What about the modern magician(s) to whom we freely give of ourselves daily? The narrator makes clear that the magician’s machinery producing the visions depended exclusively on the governor’s attention for survival. The moment the governor lost interest called for the magician’s immediate execution. How is that different from today? The availability of the visions of today—the videos, the pictures, the likes, the comments, &c.—grows at the price of our attention as users and consumers. But the moment we lose interest, Big Tech dies. Our modern magicians know this. They use it to our disadvantage. We know the ad revenue models for Big Tech—just watch The Social Dilemma (2020) or read Adam Alter’s Irresistible (2018). Yet, while we talk about these things with increasing frequency, we aren’t articulating the true cost for which we sell ourselves to these modern mirrors of ink. Remember, the more Yāqub consumed, the stronger the magician became, and the less he (Yāqub) was himself. Eventually, Yāqub completely relinquished his life at the hands of the magician and died in the processes. The mirror of ink turns each who engages with it into the Ouroboros, the self-consuming serpent, that will realize its own destruction, only with little prospects of re-birth. Our modern mirrors of ink, now common among children, deceive us into losing ourselves hour by hour in the infinity of an illusion. And our glut for metaphorical (and literal) violence only seems to grow. The increase in depression, anxiety, stress and disconnectedness—ever more present and ever more pervasive—constitutes a veiled man lingering in the subconscious of the plagued. In some sense, we know we see the veiled man (or woman), and the longer we avoid him, the sharper grows the blade that cuts us from life.

I recognize the paradox in which I write: for you to read this, you must use your own mirror of ink, as, ironically, so must I. In some cases, you arrived at this essay because of the forces that funnel the maximal expenditure of your attention. So, maybe I am the magician. But if I am, allow me to also be a genie in the bottle and grant you one wish: your attention. Darken your screen, only this time don’t come back. Let the ink spill, don’t let it mark your flesh. Instead of reflecting your gaze at glass, artificially lit from behind, steer your eyes to your spouse, your children, your sister, your brother, your mother and father, your neighbor, each infinitely lit from within. Reclaim who you are and the path that takes you where you want to be. If Borges was right, and so far he has been right about a lot (that’s for another day), then at what date will we find that all we have done is forced Big Tech to unveil our faces as we watch ourselves die?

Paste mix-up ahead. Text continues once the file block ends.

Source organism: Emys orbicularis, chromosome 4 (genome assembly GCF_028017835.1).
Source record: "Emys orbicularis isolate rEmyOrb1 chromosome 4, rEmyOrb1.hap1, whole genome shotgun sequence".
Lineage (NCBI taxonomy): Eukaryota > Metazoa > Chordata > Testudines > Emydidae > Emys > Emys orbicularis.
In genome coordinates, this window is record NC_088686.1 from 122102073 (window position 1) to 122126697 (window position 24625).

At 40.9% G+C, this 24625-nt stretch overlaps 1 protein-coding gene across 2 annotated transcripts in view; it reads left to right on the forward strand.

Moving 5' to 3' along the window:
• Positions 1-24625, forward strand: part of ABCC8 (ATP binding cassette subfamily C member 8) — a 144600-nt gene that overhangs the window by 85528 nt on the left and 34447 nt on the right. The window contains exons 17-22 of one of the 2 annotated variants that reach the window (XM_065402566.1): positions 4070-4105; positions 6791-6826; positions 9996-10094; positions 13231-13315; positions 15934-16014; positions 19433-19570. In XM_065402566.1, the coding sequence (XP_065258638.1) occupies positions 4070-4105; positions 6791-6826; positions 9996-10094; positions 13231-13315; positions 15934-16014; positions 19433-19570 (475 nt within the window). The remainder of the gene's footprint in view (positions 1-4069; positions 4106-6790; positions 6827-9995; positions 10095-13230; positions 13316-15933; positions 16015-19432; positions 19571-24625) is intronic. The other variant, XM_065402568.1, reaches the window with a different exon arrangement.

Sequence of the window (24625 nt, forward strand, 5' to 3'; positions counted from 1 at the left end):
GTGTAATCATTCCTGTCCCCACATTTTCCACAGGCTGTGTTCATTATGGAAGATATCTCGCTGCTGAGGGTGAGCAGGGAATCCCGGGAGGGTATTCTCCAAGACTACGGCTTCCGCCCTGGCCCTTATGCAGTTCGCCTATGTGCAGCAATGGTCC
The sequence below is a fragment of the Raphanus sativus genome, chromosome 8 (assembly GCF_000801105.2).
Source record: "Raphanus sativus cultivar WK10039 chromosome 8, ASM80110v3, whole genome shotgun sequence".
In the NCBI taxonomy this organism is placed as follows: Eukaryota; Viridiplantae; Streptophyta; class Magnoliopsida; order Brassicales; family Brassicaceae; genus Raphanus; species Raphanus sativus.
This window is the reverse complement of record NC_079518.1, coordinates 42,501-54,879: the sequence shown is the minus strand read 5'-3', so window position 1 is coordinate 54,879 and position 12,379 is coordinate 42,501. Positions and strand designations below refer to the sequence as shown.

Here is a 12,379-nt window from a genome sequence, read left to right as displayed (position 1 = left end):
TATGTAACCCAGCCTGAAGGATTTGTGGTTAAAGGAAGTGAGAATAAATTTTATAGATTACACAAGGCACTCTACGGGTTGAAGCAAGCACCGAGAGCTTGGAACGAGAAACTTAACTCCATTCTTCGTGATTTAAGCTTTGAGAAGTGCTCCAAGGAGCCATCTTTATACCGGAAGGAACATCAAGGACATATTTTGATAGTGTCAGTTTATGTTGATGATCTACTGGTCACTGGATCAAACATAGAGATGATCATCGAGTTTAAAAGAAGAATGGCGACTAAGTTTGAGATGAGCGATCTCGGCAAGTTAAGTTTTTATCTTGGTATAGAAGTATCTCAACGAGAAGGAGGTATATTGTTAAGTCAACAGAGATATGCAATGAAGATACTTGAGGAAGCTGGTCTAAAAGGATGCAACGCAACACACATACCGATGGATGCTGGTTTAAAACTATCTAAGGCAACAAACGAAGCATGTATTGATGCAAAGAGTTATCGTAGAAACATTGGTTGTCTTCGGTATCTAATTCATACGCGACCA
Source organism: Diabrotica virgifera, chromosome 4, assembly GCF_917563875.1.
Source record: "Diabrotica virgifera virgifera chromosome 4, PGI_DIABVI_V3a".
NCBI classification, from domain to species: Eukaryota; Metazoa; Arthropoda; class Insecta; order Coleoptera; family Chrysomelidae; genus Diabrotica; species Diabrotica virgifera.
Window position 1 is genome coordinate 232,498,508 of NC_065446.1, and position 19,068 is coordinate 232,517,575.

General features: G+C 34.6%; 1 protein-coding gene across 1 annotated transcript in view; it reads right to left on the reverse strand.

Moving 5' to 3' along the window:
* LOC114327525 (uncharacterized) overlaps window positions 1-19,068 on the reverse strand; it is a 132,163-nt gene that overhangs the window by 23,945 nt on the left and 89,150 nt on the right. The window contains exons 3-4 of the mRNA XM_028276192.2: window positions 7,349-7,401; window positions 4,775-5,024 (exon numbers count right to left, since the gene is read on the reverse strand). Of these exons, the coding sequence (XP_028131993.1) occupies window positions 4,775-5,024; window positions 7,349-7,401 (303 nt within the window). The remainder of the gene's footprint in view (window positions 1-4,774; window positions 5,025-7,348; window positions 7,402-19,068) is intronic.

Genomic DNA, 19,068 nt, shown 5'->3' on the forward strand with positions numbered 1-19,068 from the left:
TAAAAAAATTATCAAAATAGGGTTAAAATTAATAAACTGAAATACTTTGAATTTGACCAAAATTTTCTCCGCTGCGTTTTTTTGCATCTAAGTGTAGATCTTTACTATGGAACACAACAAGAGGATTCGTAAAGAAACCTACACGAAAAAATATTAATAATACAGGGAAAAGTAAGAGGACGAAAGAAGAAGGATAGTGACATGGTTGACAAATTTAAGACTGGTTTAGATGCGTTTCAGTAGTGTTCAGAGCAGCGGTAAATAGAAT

Works Cited

Borges, Jorge Luis. “The Mirror of Ink,” A Universal History of Iniquity.Translated by Andrew Hurley, Penguin Classics, 2004, pp. 74–77.

Laraway, David. Borges and Black Mirror. Palgrave Pivot, 2020.

Scott Raines is currently a Ph.D. candidate at the University of Kansas studying Hispanic and Luso-Brazilian literatures and holds an M.A. from Brigham Young University. He is a proud husband and father of two—they are his world. He invites you to follow him on Twitter.